Last month, a report by legal analytics firm Lex Machina revealed that the number of lawsuits mentioning the words ‘cryptocurrency’, ‘bitcoin’, or ‘blockchain’ this year has already increased 300 percent from the number of similar cases filed in 2017. 15 such cases were recorded last year; at least 45 are on record in the United States this year, and the number is on track to increase.
Several common themes run through these cases. Many of them are addressing fraudulent activity intended to maliciously harm unsuspecting customers; others have been brought by the SEC and other regulatory bodies to address companies attempting to sell unregistered securities. Some are the result of corporate partnerships gone bad, and others still seem to have been caused by bad cases of buyer’s remorse.
This rise in securities-related lawsuits has not been unique to the cryptosphere, however. A report published by Stanford Law School Securities Class Action Clearinghouse and Cornerstone Research earlier this year said that “plaintiffs have filed more than 750 federal securities class actions since midyear 2016–the most prolific 24-period since enactment of the Private Securities Litigation Reform Act of 1995.”
Because of how new the cryptocurrency industry is, the relationship between where regulations end and private lawsuits begin is somewhat unclear.
Murky Regulation has Caused a Need for Individual Litigation
Jay Arcata, VP of Client Operations at BX3 capital, says that the “lack of clear regulation in the space has also forced investors to seek protection via securities lawsuits.”
Regulation in the United States has not yet been clearly established for cryptocurrencies. Lawsuits by individuals and companies have been the most common (and most accessible) form of “enforcement” efforts against alleged illegitimate actors in the crypto space.
According to Corporate Governance Expert and Former Federal Enforcement Counsel Braden Perry, the accusations vary in their severity. “Civil actions [allege] claims ranging from misinformation to downright fraud,” he wrote in an email to Finance Magnates.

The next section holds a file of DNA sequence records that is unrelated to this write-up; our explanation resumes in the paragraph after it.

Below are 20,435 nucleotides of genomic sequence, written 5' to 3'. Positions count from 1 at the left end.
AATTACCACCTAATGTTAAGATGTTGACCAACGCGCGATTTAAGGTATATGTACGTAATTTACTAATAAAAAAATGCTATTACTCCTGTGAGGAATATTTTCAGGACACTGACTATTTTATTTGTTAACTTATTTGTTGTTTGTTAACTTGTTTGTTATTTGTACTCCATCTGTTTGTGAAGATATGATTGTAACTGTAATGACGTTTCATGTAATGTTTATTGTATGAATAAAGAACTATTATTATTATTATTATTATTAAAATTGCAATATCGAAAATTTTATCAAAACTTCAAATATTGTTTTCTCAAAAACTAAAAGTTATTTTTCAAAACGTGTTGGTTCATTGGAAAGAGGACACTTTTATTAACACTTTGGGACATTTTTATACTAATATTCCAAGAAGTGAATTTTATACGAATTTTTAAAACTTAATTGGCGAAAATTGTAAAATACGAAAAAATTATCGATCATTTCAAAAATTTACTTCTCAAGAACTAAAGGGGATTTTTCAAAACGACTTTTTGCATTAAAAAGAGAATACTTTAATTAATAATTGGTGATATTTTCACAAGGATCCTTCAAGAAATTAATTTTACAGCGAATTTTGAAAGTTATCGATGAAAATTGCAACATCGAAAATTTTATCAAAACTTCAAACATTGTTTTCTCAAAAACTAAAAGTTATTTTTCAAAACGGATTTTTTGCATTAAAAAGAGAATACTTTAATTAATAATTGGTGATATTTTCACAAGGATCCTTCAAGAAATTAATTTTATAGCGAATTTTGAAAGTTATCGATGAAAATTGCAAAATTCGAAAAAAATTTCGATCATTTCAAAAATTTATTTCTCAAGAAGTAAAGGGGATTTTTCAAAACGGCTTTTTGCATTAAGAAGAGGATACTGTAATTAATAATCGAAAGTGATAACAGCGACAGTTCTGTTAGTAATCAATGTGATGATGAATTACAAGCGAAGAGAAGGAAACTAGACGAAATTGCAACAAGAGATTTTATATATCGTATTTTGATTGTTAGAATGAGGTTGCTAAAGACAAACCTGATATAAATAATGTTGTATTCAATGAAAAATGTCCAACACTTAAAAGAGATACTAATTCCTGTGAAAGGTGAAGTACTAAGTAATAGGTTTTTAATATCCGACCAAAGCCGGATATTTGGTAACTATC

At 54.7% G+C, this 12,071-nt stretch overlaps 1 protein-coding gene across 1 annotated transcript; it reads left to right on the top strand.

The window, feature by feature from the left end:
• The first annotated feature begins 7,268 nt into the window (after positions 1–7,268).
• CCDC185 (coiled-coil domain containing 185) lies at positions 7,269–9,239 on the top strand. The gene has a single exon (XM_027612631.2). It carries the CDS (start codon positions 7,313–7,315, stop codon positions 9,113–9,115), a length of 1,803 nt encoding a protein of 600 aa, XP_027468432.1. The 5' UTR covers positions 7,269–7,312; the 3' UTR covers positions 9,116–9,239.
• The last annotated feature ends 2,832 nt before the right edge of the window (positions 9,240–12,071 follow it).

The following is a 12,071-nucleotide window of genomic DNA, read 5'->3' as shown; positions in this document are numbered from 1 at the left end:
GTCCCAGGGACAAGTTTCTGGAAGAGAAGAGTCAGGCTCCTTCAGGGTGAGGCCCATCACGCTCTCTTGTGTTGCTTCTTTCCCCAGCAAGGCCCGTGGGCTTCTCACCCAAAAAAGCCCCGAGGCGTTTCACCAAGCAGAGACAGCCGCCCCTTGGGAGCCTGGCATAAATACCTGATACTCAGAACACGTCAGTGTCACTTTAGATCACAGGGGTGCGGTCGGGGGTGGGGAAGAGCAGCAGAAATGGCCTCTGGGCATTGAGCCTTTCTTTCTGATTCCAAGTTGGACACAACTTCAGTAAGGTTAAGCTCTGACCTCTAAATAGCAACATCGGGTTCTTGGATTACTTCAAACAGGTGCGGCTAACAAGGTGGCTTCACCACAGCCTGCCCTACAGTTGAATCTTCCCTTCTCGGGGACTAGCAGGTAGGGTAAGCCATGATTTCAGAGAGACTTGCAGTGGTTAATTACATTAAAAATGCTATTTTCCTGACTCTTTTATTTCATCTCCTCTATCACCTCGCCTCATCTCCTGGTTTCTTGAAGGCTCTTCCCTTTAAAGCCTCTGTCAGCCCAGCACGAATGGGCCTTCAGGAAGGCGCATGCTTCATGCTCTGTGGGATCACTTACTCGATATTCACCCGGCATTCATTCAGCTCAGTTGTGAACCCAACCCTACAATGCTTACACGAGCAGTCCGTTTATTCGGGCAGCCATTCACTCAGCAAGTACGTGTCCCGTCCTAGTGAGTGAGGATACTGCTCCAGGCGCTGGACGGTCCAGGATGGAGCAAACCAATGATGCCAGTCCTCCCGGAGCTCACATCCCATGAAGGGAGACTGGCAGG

Closer to the ‘fraud’ end of the spectrum is BitConnect, a company that promised its users high returns in exchange for participating in its crypto lending platform.
On the other end of the spectrum was the legal battle between R3 and Ripple. Each side accused the other of violating the terms of their agreement; the case was eventually settled privately on undisclosed terms.
— Bloomberg Crypto (@crypto) May 4, 2018
A number of cryptocurrency giants also sought to sue Facebook, Google, and other major platforms that banned their advertisements earlier this year.
Amid Ongoing Uncertainty, Is the Crypto Industry Stepping Up? Go to article >>
Some of the lawsuits that have been brought against cryptocurrency companies seem to blur the lines between accusations of misinformation and a powerful human emotion–regret. Indeed, some crypto investors who entered the market during the the massive bubble at the end of 2017 (and subsequently lost much of the value of their investment) have turned to litigation as a method of possible recourse.
Take Tezos. After holding a record-breaking $232 million ICO, the company was accused of selling unregistered securities to investors in the US. At the same time, the company’s founders became embroiled in a highly-publicized spat with one another, causing the Tezos token’s futures value to tumble. When the token value fell, the class-action lawsuits came rolling in; four, to be exact.